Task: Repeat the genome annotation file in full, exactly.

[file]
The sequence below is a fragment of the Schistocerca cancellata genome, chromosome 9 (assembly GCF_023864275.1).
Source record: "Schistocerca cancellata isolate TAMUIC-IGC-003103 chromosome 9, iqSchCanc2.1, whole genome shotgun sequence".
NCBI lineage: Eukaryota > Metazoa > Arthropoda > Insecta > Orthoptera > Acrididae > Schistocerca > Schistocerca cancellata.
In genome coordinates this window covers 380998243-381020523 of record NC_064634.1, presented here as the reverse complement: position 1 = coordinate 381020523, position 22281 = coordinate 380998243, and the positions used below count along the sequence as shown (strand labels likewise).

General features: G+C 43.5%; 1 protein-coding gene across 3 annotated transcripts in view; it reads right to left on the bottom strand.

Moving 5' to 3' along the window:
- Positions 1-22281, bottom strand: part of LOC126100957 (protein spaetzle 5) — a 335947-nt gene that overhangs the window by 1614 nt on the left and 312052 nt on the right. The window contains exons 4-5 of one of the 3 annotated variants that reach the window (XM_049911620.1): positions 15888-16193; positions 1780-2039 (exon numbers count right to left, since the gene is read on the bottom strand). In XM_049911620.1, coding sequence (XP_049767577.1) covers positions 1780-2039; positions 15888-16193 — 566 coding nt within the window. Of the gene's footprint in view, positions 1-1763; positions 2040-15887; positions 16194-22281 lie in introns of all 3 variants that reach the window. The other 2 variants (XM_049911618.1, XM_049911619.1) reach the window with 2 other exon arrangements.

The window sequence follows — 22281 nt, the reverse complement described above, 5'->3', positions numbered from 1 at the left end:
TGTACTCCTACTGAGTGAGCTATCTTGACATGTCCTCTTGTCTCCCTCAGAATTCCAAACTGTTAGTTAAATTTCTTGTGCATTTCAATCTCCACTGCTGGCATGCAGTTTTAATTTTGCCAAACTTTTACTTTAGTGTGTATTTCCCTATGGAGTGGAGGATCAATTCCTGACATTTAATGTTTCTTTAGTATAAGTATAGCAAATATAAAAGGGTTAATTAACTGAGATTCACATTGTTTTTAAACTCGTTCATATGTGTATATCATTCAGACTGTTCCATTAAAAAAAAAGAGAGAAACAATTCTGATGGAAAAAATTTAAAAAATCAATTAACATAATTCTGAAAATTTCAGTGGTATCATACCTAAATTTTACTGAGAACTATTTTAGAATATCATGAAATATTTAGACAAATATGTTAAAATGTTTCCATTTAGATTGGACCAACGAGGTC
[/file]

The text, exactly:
The sequence below is a fragment of the Schistocerca cancellata genome, chromosome 9 (assembly GCF_023864275.1).
Source record: "Schistocerca cancellata isolate TAMUIC-IGC-003103 chromosome 9, iqSchCanc2.1, whole genome shotgun sequence".
NCBI lineage: Eukaryota > Metazoa > Arthropoda > Insecta > Orthoptera > Acrididae > Schistocerca > Schistocerca cancellata.
In genome coordinates this window covers 380998243-381020523 of record NC_064634.1, presented here as the reverse complement: position 1 = coordinate 381020523, position 22281 = coordinate 380998243, and the positions used below count along the sequence as shown (strand labels likewise).

General features: G+C 43.5%; 1 protein-coding gene across 3 annotated transcripts in view; it reads right to left on the bottom strand.

Moving 5' to 3' along the window:
- Positions 1-22281, bottom strand: part of LOC126100957 (protein spaetzle 5) — a 335947-nt gene that overhangs the window by 1614 nt on the left and 312052 nt on the right. The window contains exons 4-5 of one of the 3 annotated variants that reach the window (XM_049911620.1): positions 15888-16193; positions 1780-2039 (exon numbers count right to left, since the gene is read on the bottom strand). In XM_049911620.1, coding sequence (XP_049767577.1) covers positions 1780-2039; positions 15888-16193 — 566 coding nt within the window. Of the gene's footprint in view, positions 1-1763; positions 2040-15887; positions 16194-22281 lie in introns of all 3 variants that reach the window. The other 2 variants (XM_049911618.1, XM_049911619.1) reach the window with 2 other exon arrangements.

The window sequence follows — 22281 nt, the reverse complement described above, 5'->3', positions numbered from 1 at the left end:
TGTACTCCTACTGAGTGAGCTATCTTGACATGTCCTCTTGTCTCCCTCAGAATTCCAAACTGTTAGTTAAATTTCTTGTGCATTTCAATCTCCACTGCTGGCATGCAGTTTTAATTTTGCCAAACTTTTACTTTAGTGTGTATTTCCCTATGGAGTGGAGGATCAATTCCTGACATTTAATGTTTCTTTAGTATAAGTATAGCAAATATAAAAGGGTTAATTAACTGAGATTCACATTGTTTTTAAACTCGTTCATATGTGTATATCATTCAGACTGTTCCATTAAAAAAAAAGAGAGAAACAATTCTGATGGAAAAAATTTAAAAAATCAATTAACATAATTCTGAAAATTTCAGTGGTATCATACCTAAATTTTACTGAGAACTATTTTAGAATATCATGAAATATTTAGACAAATATGTTAAAATGTTTCCATTTAGATTGGACCAACGAGGTC